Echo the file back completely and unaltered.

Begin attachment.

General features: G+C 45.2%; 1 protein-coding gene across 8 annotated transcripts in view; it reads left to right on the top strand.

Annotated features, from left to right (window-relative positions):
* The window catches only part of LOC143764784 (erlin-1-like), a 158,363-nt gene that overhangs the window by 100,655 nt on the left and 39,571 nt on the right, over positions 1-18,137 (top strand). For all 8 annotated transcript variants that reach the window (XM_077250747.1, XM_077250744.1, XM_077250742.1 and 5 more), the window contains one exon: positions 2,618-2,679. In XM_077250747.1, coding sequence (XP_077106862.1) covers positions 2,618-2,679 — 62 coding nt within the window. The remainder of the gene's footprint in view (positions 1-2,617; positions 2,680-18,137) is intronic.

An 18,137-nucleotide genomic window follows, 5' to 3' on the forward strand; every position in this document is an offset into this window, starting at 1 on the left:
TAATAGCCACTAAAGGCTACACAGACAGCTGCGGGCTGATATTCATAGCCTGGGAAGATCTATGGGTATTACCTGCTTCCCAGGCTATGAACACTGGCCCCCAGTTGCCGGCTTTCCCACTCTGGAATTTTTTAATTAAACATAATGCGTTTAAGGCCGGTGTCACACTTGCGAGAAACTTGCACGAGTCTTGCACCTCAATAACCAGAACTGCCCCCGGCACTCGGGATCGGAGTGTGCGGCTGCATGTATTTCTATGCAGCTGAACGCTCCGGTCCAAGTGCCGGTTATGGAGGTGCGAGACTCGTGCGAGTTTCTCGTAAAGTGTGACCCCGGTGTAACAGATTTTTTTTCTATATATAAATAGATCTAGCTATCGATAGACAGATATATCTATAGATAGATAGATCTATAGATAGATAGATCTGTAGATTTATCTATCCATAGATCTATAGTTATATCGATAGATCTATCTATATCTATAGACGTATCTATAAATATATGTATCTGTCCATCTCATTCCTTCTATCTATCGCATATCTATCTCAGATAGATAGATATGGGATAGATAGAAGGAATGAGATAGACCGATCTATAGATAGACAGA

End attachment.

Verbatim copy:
General features: G+C 45.2%; 1 protein-coding gene across 8 annotated transcripts in view; it reads left to right on the top strand.

Annotated features, from left to right (window-relative positions):
* The window catches only part of LOC143764784 (erlin-1-like), a 158,363-nt gene that overhangs the window by 100,655 nt on the left and 39,571 nt on the right, over positions 1-18,137 (top strand). For all 8 annotated transcript variants that reach the window (XM_077250747.1, XM_077250744.1, XM_077250742.1 and 5 more), the window contains one exon: positions 2,618-2,679. In XM_077250747.1, coding sequence (XP_077106862.1) covers positions 2,618-2,679 — 62 coding nt within the window. The remainder of the gene's footprint in view (positions 1-2,617; positions 2,680-18,137) is intronic.

An 18,137-nucleotide genomic window follows, 5' to 3' on the forward strand; every position in this document is an offset into this window, starting at 1 on the left:
TAATAGCCACTAAAGGCTACACAGACAGCTGCGGGCTGATATTCATAGCCTGGGAAGATCTATGGGTATTACCTGCTTCCCAGGCTATGAACACTGGCCCCCAGTTGCCGGCTTTCCCACTCTGGAATTTTTTAATTAAACATAATGCGTTTAAGGCCGGTGTCACACTTGCGAGAAACTTGCACGAGTCTTGCACCTCAATAACCAGAACTGCCCCCGGCACTCGGGATCGGAGTGTGCGGCTGCATGTATTTCTATGCAGCTGAACGCTCCGGTCCAAGTGCCGGTTATGGAGGTGCGAGACTCGTGCGAGTTTCTCGTAAAGTGTGACCCCGGTGTAACAGATTTTTTTTCTATATATAAATAGATCTAGCTATCGATAGACAGATATATCTATAGATAGATAGATCTATAGATAGATAGATCTGTAGATTTATCTATCCATAGATCTATAGTTATATCGATAGATCTATCTATATCTATAGACGTATCTATAAATATATGTATCTGTCCATCTCATTCCTTCTATCTATCGCATATCTATCTCAGATAGATAGATATGGGATAGATAGAAGGAATGAGATAGACCGATCTATAGATAGACAGA